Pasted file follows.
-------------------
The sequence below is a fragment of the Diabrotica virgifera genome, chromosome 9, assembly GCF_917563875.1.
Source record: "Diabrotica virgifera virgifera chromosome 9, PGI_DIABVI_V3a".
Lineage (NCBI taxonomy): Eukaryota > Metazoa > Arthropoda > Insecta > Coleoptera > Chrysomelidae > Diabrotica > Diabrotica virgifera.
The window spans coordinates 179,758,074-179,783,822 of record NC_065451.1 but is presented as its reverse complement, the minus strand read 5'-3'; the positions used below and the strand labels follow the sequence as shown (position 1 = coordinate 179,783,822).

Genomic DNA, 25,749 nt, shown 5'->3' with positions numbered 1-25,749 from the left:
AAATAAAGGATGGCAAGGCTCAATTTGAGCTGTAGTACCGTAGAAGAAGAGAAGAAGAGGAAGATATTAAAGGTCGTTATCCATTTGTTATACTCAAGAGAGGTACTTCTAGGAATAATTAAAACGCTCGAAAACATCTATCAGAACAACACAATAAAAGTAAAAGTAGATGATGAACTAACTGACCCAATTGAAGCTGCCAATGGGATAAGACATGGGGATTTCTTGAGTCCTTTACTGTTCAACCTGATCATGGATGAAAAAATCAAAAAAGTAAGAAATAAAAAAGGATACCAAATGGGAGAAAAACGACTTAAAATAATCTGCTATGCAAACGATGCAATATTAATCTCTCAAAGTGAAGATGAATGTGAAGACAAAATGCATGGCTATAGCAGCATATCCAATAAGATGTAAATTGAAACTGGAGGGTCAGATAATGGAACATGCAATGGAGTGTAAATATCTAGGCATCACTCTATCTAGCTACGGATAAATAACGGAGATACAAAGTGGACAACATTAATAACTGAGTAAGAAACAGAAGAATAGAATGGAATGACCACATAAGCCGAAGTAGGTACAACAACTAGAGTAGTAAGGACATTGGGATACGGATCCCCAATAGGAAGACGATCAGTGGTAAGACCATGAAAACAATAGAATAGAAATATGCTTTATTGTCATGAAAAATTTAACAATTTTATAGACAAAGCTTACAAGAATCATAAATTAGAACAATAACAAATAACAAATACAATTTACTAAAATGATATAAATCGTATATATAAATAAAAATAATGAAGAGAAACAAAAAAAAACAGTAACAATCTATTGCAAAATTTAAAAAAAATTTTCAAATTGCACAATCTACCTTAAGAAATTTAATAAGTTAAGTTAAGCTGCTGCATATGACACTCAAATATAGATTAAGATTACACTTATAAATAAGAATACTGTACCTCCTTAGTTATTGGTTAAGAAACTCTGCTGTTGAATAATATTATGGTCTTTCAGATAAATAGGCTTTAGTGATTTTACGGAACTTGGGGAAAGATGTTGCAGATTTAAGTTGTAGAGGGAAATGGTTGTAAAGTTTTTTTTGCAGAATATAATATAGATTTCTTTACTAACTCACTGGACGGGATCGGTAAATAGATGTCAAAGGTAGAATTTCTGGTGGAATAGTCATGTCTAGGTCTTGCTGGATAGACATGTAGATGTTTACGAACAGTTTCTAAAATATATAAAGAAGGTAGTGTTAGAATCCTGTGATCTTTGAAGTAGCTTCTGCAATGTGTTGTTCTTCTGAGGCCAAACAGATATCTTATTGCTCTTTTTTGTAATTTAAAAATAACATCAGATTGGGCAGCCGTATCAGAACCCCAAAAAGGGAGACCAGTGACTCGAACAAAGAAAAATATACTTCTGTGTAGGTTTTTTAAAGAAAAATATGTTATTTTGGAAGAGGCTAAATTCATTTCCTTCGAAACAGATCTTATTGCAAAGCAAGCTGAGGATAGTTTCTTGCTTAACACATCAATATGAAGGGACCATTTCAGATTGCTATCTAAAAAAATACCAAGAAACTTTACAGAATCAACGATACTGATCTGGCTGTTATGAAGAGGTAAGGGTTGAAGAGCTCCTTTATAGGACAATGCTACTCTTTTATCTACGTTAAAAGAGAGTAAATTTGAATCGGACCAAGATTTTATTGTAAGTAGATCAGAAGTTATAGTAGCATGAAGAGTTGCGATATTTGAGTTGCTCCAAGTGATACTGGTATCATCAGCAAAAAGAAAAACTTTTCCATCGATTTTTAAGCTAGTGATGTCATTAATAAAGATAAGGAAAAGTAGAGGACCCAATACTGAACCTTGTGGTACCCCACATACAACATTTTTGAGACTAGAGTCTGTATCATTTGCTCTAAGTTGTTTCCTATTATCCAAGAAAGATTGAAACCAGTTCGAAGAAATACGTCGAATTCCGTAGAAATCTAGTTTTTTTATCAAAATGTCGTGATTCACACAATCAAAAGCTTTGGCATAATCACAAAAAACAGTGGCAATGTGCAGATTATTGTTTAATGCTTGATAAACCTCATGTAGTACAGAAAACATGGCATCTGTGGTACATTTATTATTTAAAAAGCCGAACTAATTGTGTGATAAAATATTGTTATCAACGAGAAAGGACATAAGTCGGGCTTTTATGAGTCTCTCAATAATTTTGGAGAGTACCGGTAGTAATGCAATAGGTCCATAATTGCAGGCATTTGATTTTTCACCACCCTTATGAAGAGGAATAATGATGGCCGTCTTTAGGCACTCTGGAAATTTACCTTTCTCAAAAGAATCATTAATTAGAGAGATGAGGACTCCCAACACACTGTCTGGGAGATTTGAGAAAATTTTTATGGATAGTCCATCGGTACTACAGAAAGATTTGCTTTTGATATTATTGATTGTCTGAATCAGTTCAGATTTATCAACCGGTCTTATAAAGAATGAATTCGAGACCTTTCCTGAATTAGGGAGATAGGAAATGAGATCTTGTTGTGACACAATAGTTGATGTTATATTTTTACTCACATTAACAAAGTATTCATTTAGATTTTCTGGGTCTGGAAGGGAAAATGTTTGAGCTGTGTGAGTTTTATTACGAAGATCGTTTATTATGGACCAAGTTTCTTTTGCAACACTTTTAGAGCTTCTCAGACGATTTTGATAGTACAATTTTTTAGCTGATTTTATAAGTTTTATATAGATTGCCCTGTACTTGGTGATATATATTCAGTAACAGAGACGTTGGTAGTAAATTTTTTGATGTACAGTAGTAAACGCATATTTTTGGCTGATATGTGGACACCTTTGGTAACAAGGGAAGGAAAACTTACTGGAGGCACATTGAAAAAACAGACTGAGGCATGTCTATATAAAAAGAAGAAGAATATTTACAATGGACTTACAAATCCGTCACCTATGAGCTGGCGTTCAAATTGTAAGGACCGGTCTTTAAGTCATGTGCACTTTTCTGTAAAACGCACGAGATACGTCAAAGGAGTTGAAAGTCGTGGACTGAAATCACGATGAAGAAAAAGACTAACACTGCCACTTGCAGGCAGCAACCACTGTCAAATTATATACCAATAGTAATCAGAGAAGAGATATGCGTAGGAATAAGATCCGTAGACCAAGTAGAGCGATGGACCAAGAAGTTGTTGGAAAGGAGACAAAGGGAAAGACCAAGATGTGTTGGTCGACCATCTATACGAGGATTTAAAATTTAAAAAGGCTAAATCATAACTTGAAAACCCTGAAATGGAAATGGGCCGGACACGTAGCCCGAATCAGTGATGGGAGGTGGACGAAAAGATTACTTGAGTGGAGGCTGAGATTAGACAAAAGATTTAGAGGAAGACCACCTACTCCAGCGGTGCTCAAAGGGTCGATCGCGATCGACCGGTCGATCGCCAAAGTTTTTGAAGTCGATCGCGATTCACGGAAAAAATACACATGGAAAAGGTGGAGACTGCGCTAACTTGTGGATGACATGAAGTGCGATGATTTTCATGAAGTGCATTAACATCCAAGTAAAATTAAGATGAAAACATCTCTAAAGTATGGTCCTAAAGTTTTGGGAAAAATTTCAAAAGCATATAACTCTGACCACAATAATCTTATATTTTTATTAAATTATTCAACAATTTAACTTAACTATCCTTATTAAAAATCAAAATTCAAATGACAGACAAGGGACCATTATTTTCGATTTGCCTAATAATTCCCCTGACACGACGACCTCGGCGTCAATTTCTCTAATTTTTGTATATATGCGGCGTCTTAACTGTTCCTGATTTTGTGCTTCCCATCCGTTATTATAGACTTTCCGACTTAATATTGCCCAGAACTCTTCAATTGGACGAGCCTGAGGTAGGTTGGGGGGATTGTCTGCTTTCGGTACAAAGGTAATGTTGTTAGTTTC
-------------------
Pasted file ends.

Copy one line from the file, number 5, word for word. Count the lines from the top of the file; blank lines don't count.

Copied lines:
Genomic DNA, 25,749 nt, shown 5'->3' with positions numbered 1-25,749 from the left: